Modern journalism as it exists in the US is a creation of decadent capitalism, in which the media has become fully integrated into the state capitalist apparatus as a tool to control popular opinion in the interests of the ruling class. During World War I, government information offices were created to manipulate public opinion as part of the war effort, and it was after the war that the first journalism schools were created in the US and the new generations of journalists were inculcated with the notion of objectivity, which facilitated the integration of the media into the state apparatus. Whatever Jayson Blair’s evil deeds, it was the media as a whole which fed the public all the administration’s lies about Saddam Hussein’s weapons of mass destruction and ties to al Qaeda and Asama bin Laden as a pretext for war.

For marxists, truth is inseparable from class perspective. From the perspective of the ruling class, capitalism is a progressive system, in which the laws of the market determine an equitable distribution of wealth, and workers receive a fair wage for a fair day’s work. This capitalist version of reality, based on the exploiting class’ inability to see itself as the personification of an historically anachronistic mode of production and social relations, is supported by all manner of official and non-official data and evidence to demonstrate its truthfulness. From the perspective of the working class a completely different reality is abundantly apparent: capitalism is a ruthless system of exploitation of labor that offers humanity a stark choice between barbarism or revolution.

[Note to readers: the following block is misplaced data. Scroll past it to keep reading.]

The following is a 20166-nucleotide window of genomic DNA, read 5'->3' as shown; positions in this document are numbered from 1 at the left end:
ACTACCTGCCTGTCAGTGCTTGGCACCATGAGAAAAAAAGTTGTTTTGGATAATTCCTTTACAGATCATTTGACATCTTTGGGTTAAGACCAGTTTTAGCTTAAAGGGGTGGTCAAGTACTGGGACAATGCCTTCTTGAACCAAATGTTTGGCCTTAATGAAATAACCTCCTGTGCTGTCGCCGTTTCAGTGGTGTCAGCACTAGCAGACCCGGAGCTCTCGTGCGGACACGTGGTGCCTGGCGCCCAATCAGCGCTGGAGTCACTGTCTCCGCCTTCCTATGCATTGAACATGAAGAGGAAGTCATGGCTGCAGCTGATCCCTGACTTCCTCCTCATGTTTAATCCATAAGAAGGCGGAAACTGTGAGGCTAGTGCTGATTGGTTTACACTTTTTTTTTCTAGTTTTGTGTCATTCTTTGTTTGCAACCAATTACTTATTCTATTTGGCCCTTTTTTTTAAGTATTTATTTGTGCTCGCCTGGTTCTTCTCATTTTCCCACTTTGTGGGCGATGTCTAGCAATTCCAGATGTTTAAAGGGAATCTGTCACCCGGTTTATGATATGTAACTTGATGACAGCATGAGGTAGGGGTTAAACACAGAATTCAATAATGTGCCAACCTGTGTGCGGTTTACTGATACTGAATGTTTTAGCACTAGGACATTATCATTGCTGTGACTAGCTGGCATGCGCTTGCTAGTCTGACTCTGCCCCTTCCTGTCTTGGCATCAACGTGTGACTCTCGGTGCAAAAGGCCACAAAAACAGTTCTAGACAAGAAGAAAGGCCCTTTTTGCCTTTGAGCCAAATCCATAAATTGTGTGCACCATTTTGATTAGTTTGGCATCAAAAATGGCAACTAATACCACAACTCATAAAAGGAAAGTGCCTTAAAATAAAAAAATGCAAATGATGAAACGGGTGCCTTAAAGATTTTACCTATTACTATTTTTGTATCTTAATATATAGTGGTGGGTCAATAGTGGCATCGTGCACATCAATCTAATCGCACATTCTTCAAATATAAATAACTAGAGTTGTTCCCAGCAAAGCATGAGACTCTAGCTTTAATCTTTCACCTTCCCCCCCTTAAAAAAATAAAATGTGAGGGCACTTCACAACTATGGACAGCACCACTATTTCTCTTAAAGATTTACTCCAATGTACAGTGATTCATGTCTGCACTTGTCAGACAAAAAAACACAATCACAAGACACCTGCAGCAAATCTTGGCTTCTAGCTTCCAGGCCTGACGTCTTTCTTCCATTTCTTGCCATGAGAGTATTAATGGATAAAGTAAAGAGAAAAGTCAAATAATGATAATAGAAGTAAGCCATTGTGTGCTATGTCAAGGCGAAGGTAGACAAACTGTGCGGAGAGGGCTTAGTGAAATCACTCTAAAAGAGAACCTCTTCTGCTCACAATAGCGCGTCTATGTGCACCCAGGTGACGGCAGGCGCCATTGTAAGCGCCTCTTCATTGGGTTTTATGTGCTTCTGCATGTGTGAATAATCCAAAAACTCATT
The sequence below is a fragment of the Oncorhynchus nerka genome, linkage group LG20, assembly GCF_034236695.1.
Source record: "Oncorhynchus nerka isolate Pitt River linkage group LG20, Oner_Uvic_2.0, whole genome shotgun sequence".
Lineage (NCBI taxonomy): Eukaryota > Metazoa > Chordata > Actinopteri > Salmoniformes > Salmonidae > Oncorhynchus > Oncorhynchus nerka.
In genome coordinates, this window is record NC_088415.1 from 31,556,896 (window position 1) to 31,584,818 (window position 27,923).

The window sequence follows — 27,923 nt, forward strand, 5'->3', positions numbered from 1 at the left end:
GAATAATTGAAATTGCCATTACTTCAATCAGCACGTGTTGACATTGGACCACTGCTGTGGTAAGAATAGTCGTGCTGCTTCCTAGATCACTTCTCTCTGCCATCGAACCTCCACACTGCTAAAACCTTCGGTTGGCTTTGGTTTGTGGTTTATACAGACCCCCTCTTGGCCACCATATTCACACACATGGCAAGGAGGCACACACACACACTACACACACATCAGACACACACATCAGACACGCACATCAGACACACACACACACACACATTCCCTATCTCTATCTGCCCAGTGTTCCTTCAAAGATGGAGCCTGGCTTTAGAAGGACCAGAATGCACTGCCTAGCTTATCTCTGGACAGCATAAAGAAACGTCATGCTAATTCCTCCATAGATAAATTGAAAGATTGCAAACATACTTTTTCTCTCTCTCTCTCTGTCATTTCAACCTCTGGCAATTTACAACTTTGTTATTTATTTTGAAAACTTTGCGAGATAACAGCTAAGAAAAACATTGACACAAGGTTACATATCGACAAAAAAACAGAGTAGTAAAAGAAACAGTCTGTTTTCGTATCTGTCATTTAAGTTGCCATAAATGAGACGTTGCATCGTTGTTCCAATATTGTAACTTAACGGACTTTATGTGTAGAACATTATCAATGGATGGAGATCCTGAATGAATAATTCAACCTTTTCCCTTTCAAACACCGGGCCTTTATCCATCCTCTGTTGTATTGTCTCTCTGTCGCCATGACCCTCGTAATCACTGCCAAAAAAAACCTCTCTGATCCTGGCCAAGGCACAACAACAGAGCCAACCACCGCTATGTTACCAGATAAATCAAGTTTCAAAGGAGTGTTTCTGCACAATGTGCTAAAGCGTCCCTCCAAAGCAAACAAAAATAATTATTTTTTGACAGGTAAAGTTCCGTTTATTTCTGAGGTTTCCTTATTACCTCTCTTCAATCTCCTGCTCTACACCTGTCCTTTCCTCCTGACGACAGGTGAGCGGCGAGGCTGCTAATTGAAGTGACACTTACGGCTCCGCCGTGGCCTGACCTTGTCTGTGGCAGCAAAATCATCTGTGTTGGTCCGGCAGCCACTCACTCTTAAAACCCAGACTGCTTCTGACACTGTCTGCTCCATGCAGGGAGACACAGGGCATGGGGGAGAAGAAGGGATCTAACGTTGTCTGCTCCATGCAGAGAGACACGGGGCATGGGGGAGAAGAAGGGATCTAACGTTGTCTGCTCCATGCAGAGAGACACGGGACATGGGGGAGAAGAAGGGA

“Participating in decisions”

Exactly how do workers, or any individuals in society for that matter participate in the decisions that affect their lives? Any decision we make is totally limited by the circumstances in which we live even on the most personal basis. Sure, we can go to a theater and see any movie we want, but who decides on what films are made and distributed? Sure the capitalist state allows citizens to vote for president, but who decides who runs for president? We can only choose between the limited options the system allows. According to bourgeois propaganda, citizens participate in these decisions of state policy indirectly because their elected representatives make the decisions in the legislature or the executive branch. And in any case, in what way does “choosing” the president have any bearing on the policies that the government pursues?

There are many examples of the farcical nature of this alleged participation in decision making. For example in 1964, Lyndon Johnson won election by portraying the Republican candidate Barry Goldwater as a war monger and promising “no wider war,” but as soon as he was elected, Johnson escalated the war in Vietnam.In 1991, on the eve of the Gulf War, public opinion polls showed a majority of American citizens opposed to war, yet that didn’t stop the elected representatives from launching war. Likewise, a majority of Americans were opposed to war in Iraq, at least without UN sanction, but that had no impact on the decision making in Washington. For a more local example, see the account of the fraudulent financial reports used by the New York Transit Authority to ram through the recent 33 percent fare increase (p. in this issue). While this case is still kicking around in the courts, there is absolutely no one talking about any criminal liability for the board for its fraudulent financial record keeping and willful misleading of the public. Why? Because they didn’t do anything that isn’t part and parcel of the everyday functioning of capitalist government.